Sunday, 6 March 2016

Simon Whom He Surnamed Peter - Part 10

For the next weeks, my Sunday postings will be a transcript of the book "Simon Whom He Surnamed Peter" by the Jersey historian, the Reverend G.R. Bailleine (1873 – 1966).

Most of Balleine's books are either currently in print - as for example his History of Jersey - or online in the form of PDF versions. This book is not, so this is something different. As well as being a Jersey historian, Balleine was also a priest in the Church of England, and Ministre Deservant at St Brelade's Church for a time.

It is interesting to see the critical decisions Balleine makes into reading the text, of how the stories remain, but they get muddled up sometimes, and even folk tales may enter the narrative (as in the story of the fish). He makes critical decisions to resolve the narrative of the differences between the Synoptics and John over the anointing of Jesus, rather than trying to harmonise them and thereby not doing justice to either story.

The older route, that of harmonisation, led to the Gregory the Great's identification of the penitent harlot with Mary of Bethany, conflating her with Mary Magdalene to make the image of Mary Magdalene that seems into modern culture with Jesus Christ Superstar. It remains a potent image, but it is a false conflation nonetheless.

Jerusalem Must Decide
by G.R. Balleine

WE Now reach the last attempt of Jesus to win Jerusalem. It was by no means the first. The cry, `O Jerusalem, how often I have longed to gather your children round Me, and you would not!' implies many previous appeals. Every male Jew was expected to attend the three great Feasts of Obligation: Passover, Pentecost, and Tabernacles.

If Jesus had not appeared at these, His absence would have been noted. His slightest breach of Sabbath tradition was cast in His teeth. Far more deadly would have been the charge, `He neglects the Feasts and the Temple'. But of these earlier visits the Synoptists say nothing, and John only mentions a healing at an unnamed Feast.'

But now Tabernacles was approaching, and His brothers, who disbelieved in Him, twitted Him with remaining in the North. `No one who aims at public recognition does his work in secret. Let the world see what You are doing.' They were right. It was in the Holy City that His claims must be either proved or rejected. So `He set His face resolutely to go to Jerusalem.' He did not mean deliberately to throw His life away. The prophecies of the Suffering Servant might not refer to the Messiah. No Rabbi had ever affirmed that they did. And He laid His plans so skilfully that, if Judas had not played the traitor, He might have foiled His enemies. But He knew the risk He was running. The sepulchres of the Prophets showed how many of God's messengers that stiff-necked city had slain. Yet the venture must be made. Till Jerusalem accepted its Messiah, the Kingdom of God could not come.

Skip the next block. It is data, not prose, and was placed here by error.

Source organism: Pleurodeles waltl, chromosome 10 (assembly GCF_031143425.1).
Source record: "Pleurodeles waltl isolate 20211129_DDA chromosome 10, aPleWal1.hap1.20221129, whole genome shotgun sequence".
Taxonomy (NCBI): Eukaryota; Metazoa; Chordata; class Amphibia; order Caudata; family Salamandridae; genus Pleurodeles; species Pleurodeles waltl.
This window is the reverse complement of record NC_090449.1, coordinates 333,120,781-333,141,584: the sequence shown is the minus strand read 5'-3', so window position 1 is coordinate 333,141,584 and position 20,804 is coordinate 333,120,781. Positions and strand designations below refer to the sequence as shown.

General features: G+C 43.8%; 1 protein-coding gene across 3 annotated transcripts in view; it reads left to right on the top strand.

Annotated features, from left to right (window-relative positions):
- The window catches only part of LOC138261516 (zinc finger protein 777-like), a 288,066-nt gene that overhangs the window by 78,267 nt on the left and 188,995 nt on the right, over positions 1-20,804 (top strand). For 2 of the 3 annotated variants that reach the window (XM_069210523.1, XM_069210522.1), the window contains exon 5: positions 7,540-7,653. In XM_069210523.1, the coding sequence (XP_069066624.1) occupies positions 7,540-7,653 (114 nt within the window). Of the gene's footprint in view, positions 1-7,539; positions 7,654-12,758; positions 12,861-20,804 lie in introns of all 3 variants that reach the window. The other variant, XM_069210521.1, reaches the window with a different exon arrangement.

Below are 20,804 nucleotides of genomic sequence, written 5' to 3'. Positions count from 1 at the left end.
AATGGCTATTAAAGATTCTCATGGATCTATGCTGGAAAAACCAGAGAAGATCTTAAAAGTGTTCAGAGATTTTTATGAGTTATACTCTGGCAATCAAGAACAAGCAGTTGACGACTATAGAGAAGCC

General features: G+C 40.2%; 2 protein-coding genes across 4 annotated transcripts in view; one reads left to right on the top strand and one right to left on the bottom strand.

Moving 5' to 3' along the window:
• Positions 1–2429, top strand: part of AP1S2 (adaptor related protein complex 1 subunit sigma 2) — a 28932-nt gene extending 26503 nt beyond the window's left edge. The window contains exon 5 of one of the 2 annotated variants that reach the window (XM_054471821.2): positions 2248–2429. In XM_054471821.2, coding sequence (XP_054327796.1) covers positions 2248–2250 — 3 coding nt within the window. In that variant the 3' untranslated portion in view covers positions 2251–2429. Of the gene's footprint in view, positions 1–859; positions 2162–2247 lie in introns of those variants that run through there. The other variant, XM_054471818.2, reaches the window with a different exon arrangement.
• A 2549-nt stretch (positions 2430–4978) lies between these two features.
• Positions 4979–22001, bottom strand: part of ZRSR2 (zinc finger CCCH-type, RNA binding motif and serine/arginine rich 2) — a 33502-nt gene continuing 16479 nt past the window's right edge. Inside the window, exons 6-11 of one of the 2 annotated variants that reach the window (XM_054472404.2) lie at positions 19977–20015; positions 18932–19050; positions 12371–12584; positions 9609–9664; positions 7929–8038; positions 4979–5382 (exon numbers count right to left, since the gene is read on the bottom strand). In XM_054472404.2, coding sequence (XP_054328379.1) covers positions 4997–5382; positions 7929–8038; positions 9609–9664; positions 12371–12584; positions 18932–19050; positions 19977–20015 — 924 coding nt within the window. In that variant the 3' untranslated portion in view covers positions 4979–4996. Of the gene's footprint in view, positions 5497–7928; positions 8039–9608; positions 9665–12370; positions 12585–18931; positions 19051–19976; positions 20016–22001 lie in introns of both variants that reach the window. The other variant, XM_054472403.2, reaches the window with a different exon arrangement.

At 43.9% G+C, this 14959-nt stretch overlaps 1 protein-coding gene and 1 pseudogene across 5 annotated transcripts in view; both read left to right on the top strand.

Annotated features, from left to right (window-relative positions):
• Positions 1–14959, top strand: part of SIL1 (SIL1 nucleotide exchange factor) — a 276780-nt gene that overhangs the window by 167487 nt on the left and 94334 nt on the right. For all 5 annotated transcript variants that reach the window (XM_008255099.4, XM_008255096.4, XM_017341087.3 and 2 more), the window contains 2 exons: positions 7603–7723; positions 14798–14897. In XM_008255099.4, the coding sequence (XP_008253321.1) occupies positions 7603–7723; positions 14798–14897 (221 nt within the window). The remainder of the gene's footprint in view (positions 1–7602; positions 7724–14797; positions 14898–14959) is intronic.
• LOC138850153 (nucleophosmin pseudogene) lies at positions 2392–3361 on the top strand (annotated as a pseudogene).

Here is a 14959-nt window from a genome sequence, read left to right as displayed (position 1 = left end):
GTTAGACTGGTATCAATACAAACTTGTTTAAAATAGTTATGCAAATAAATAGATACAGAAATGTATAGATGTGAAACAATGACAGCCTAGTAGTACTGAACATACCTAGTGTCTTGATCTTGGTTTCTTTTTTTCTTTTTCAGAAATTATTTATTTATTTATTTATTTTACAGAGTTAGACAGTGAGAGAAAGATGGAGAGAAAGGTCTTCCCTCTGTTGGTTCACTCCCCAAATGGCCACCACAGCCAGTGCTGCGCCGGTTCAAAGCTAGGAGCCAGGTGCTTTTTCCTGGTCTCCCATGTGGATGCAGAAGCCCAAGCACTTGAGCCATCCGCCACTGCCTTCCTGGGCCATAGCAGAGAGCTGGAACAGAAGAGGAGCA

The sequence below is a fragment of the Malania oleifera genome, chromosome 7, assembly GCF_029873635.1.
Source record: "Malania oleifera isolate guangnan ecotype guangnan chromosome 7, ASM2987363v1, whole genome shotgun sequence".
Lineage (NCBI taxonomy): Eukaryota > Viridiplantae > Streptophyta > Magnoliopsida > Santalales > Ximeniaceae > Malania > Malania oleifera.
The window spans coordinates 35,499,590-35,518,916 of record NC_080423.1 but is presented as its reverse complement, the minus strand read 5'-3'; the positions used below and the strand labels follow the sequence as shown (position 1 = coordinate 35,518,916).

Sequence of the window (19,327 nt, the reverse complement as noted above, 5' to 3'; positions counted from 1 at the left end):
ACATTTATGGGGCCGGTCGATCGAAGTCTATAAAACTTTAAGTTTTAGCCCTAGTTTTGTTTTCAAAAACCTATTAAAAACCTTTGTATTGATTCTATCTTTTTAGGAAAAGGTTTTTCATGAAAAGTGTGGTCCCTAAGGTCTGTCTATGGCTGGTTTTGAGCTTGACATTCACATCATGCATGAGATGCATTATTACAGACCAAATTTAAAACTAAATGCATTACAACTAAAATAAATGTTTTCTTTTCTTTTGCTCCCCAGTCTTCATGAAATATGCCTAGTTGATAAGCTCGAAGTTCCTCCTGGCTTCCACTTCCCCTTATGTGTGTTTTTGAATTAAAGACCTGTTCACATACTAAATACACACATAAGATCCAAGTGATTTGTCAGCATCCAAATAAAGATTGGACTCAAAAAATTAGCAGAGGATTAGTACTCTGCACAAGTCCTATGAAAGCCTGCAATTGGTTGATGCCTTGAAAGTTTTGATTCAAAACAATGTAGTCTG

The first risk was that, to reach Jerusalem, He had to cross Herod's tetrarchy. The Twelve did not hang back; but their loyalty was largely due to the fact that they did not believe His forebodings. The vision on Hermon had convinced Peter that Jesus was bound to win. They passed through Galilee by unfrequented paths, and `He would not that any should know it'. 

When they reached Capernaum, He asked an awkward question, `What were you discussing on the way?' He had been walking ahead, and they had thought He was out of earshot; but angry voices carry far. There was an embarrassed silence; for they had been disputing who would be greatest in the Kingdom. So He took a little child in His arms. If the house was Peter's, it was probably his small son or daughter. And He said, `Unless you become like this little child, you will never enter the Kingdom.'

Here `Matthew' inserts a story about Peter, that fifty years later was current in Antioch. Every male Jew paid half a shekel yearly to the Temple Treasury. The collectors, hearing that Peter had come home, called for his contribution, and asked, `Does not your Rabbi pay?' Peter said, `Yes'; and Jesus agreed, `Yes, lest we give offence,' and added: `You are a fisherman. Catch a fish, and pay what we both owe.'

But, by the time this story reached Antioch, a folk-tale' had been tacked on to it, which assumed that the coin needed was found in the fish's mouth. This may have happened in Capernaum, or, as I will suggest, the whole incident may be a vision seen later by Peter at Antioch.

At this point Mark fails us, telling us nothing more for about six months. `Matthew', too, has a long gap; and Luke only takes the story one step further, telling how Jesus was rebuffed by a Samaritan village, and then fills the void with what commentators call `the Great Interpolation', an omnium gatherum of miscellaneous incidents, some of which happened in Galilee and some in Jerusalem. In these nine chapters Peter is only mentioned once, when a question of his led to the Parable of the Unfaithful Steward, which apparently was really spoken three days before the crucifixion. In `John' Peter does not reappear till the Last Supper.

His absence from the story cannot be explained merely by the fact that we have lost Mark's help, for Peter was always so much to the front, that Q, on which 'Matthew' and Luke relied, and the sources behind 'John', could hardly have helped mentioning him. For some reason, which is nowhere explained, during that autumn and winter Peter was not with Jesus. Did the Apostles, perhaps, form part of the Seventy, whom Luke says that Jesus sent out as His messengers, when He went up to Jerusalem?

'John', however, tells us what Jesus did during Peter's absence, and this can be summarized briefly. He reached Jerusalem in October during the Feast of Tabernacles, and at once met with opposition. When He taught in the Temple precincts the police were sent to arrest Him; but they returned awed, saying, 'No one ever spoke like this man.' Once the crowd tried to stone Him; but He slipped away unobserved. He got into fresh trouble by curing a blind beggar on the Sabbath; but He was still in Jerusalem at the end of December for the Dedication Festival of the Temple.

In January He continued teaching, using, as the weather was cold, a cloister called Solomon's Porch.